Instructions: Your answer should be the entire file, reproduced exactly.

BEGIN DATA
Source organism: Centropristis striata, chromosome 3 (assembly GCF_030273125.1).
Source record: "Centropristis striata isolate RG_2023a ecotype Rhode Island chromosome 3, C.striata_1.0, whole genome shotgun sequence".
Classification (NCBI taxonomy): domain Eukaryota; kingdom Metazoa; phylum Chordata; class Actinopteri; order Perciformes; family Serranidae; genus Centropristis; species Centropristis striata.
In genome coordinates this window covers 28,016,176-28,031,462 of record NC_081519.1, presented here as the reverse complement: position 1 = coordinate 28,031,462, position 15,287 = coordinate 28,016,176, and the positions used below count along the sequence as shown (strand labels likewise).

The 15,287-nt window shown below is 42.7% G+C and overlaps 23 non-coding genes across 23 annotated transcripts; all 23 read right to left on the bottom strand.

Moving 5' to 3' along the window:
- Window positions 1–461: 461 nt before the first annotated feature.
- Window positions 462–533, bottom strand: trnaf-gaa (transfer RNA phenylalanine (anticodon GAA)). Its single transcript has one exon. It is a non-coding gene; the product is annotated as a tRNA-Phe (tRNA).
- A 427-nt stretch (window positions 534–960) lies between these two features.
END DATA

Source organism: Centropristis striata, chromosome 3 (assembly GCF_030273125.1).
Source record: "Centropristis striata isolate RG_2023a ecotype Rhode Island chromosome 3, C.striata_1.0, whole genome shotgun sequence".
Classification (NCBI taxonomy): domain Eukaryota; kingdom Metazoa; phylum Chordata; class Actinopteri; order Perciformes; family Serranidae; genus Centropristis; species Centropristis striata.
In genome coordinates this window covers 28,016,176-28,031,462 of record NC_081519.1, presented here as the reverse complement: position 1 = coordinate 28,031,462, position 15,287 = coordinate 28,016,176, and the positions used below count along the sequence as shown (strand labels likewise).

The 15,287-nt window shown below is 42.7% G+C and overlaps 23 non-coding genes across 23 annotated transcripts; all 23 read right to left on the bottom strand.

Moving 5' to 3' along the window:
- Window positions 1–461: 461 nt before the first annotated feature.
- Window positions 462–533, bottom strand: trnaf-gaa (transfer RNA phenylalanine (anticodon GAA)). Its single transcript has one exon. It is a non-coding gene; the product is annotated as a tRNA-Phe (tRNA).
- A 427-nt stretch (window positions 534–960) lies between these two features.